Charlayne herself was interested to note how few of the people she had told of the marriage during the summer had bothered to wish her happiness before beginning an analysis of how the Cause would be affected. And the day after the marriage was revealed, her answer to the questions of television reporters on the subject reflected the attitude that had been building for two and a half years. “This is a personal thing,” Charlayne said, “and my personal life should not have anything to do with that which affects the masses of people. And so I can’t be too terribly concerned about that, because I have my own life to live.”
There had been other, less publicized developments at the University of Georgia after I returned to New York. For one thing, it turned out that the Reverend William Adams, the minister of the First Presbyterian Church in Athens, had spoken too soon when he told me that Harold Black’s integration into First Church might serve as a demonstration to others in the South “that things can be worked out.” A few weeks after our conversation, Adams met with Harold Black and, explaining that First Church would continue to seat all visitors, outlined to Harold the possibility of violence and the damage to the church that might be caused by his continued attendance. Harold decided not to return. When I phoned Adams from New York, he told me that pressure had increased since the Sunday Harold sat next to the white girl and the Sunday, a couple of weeks later, when he brought one of the Negro freshman girls with him. Harold had not been forbidden to come, Adams emphasized, and might return in the fall. “I think we did pretty well, considering all things,” he said. “We’ve managed to maintain the official church policy of everybody being welcome. I think we’ll do better next time.” Some later news from Athens reflected movement in the other direction; in the fall of 1963, the Clarke County school board voluntarily and peacefully began the desegregation of the Athens public schools.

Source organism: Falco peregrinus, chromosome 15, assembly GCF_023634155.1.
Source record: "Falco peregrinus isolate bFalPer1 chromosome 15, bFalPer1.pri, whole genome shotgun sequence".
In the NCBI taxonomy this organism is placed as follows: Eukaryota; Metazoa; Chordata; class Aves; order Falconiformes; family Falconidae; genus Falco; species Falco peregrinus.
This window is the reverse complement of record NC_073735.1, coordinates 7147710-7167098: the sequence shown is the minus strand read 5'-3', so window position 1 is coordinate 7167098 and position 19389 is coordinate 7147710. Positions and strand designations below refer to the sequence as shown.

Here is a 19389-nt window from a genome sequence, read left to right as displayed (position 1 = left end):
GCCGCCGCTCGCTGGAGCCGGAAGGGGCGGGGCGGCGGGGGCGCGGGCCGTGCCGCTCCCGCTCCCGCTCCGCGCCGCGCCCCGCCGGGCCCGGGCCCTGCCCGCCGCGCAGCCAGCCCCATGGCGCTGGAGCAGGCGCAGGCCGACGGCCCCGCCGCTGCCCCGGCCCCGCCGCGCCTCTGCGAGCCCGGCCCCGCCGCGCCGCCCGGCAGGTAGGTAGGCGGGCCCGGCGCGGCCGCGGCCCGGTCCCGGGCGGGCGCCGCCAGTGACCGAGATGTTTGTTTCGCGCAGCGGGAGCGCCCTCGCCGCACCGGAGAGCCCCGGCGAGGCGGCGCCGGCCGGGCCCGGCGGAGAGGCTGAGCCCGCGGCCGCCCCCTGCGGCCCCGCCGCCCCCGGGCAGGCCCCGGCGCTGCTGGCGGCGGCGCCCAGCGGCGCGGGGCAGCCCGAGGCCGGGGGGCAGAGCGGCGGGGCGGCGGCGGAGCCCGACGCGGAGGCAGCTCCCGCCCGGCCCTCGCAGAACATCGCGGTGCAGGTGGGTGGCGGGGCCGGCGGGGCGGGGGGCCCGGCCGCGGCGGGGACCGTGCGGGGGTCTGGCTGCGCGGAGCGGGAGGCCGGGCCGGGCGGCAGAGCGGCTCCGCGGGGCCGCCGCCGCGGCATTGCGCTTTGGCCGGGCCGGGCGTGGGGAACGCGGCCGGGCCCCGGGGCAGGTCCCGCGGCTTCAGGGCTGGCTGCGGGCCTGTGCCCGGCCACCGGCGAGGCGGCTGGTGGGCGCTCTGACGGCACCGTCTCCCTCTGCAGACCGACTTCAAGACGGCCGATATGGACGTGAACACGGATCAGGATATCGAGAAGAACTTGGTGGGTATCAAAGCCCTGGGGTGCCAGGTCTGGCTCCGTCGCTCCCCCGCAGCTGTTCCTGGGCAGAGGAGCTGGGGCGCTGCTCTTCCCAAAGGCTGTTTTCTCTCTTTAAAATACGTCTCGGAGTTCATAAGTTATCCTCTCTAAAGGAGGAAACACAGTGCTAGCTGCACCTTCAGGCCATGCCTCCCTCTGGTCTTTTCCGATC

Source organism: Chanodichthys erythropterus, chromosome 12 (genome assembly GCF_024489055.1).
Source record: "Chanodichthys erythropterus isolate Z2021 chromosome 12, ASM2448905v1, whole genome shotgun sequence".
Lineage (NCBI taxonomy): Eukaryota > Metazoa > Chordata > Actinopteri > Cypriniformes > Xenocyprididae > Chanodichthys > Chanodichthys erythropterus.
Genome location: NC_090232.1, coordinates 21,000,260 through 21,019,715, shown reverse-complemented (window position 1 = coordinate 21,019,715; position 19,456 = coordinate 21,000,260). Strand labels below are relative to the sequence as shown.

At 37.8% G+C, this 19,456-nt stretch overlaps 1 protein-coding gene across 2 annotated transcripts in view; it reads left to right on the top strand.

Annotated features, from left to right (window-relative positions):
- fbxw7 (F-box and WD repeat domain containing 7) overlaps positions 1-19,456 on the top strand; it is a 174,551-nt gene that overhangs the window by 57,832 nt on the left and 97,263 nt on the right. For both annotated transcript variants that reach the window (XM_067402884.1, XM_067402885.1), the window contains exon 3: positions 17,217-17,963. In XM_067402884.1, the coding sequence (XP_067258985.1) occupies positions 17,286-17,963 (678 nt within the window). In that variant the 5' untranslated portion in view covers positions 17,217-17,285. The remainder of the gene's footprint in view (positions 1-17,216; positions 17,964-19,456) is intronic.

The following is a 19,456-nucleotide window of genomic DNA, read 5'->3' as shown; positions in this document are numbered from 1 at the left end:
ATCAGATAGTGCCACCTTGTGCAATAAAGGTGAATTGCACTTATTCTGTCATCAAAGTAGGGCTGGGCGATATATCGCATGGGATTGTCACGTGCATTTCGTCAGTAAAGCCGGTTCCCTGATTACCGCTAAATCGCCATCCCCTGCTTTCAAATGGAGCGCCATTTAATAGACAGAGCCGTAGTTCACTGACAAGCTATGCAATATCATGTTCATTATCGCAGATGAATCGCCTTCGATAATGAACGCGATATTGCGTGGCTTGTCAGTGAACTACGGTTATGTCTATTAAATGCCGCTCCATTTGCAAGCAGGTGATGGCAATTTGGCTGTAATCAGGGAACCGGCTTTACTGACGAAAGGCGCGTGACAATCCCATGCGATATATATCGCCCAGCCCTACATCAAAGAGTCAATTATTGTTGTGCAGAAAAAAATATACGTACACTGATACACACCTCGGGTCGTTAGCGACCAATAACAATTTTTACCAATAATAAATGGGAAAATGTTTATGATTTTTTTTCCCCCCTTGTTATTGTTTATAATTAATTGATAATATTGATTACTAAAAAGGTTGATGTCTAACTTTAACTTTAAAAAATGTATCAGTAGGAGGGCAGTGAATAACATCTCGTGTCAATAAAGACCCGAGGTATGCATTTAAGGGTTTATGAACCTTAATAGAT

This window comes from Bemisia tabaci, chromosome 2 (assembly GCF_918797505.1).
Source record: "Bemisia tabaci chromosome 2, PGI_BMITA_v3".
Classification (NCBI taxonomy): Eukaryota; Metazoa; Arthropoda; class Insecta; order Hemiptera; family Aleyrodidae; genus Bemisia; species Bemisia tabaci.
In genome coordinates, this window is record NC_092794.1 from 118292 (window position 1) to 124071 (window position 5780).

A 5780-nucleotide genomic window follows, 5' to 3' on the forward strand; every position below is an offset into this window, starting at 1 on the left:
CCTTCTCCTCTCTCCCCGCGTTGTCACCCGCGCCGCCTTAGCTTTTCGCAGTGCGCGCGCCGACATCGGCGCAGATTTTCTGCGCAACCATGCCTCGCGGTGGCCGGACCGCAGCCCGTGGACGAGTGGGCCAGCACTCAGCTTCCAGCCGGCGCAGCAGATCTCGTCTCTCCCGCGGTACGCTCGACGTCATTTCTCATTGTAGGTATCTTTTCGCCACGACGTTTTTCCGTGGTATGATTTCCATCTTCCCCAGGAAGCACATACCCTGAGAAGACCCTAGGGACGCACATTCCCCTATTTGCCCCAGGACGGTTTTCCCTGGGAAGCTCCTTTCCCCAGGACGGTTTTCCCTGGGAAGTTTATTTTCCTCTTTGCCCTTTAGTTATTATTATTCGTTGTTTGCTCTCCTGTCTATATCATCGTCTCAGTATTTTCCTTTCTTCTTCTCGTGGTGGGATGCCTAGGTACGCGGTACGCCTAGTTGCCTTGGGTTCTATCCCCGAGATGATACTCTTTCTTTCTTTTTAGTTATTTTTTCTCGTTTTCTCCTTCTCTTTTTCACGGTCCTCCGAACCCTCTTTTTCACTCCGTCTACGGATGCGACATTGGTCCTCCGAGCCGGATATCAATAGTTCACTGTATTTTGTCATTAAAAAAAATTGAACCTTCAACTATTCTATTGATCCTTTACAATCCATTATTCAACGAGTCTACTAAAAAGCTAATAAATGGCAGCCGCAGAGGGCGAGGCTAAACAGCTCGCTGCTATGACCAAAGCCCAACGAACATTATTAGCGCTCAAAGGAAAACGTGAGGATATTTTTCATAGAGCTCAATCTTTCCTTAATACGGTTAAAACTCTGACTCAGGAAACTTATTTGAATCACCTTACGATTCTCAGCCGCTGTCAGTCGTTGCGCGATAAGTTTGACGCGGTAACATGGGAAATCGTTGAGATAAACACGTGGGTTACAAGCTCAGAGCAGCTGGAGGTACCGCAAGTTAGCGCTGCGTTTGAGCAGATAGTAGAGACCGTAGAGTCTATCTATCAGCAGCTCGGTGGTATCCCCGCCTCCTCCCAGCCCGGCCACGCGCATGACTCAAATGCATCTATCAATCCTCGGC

At about the same time that I spoke to Adams, I received a letter from Dean William Tate announcing that Hamilton had been elected to Phi Beta Kappa and sending along a form letter that Tate, as secretary of the Georgia Phi Beta Kappa chapter, had sent to Hamilton. It said, in part, “I am authorized by a ballot of the society to extend to you membership because of your scholastic record here, because your course was interpreted by the Elections Committee as generally liberal in nature, and because your activities and conduct here have been above criticism.” Tate had enclosed the letter because it was mentioned in a column by Eugene Patterson, the editor of the Atlanta Constitution. Patterson’s column, which was also enclosed, began “Dean Bill Tate literally fought Hamilton Holmes’ way into the University of Georgia. . . . Now, three years later, the dean had written Holmes a letter informing him that he, the first Negro boy admitted to a white Georgia school, has been elected to Phi Beta Kappa.” Patterson continued, “James Meredith has had academic troubles at Ole Miss. Four of the six Negroes at Georgia Tech are struggling to stave off failure. The few Southerners who might be unfeeling enough to try to use this to prove a point for school segregation are simply missing the point of desegregation. This is a land of the lone man, the individual. Americans aren’t weighed in bulk. They are measured singly. Their rights include the right to fail. But when desegregation gives one single American the right to succeed, whereas segregation of his whole race would have hobbled him, the point of individual rights, and the worth of the U.S. Constitution, is proved.”
On June 6, five days after he had gone to Athens to see his grandson graduate Phi Beta Kappa from the University of Georgia, Dr. Hamilton Mayo Holmes passed a milestone of his own. It occurred on the Macon public golf course, which had been peacefully desegregated two years before, without even the help of a lawsuit or a member of the Holmes family. Playing in a foursome that included Oliver Wendell Holmes, who told me the story, Dr. Holmes, by that time seventy-nine years old, finished the course with a score of exactly seventy-nine—and finally, after twenty-nine years of trying, shot his age.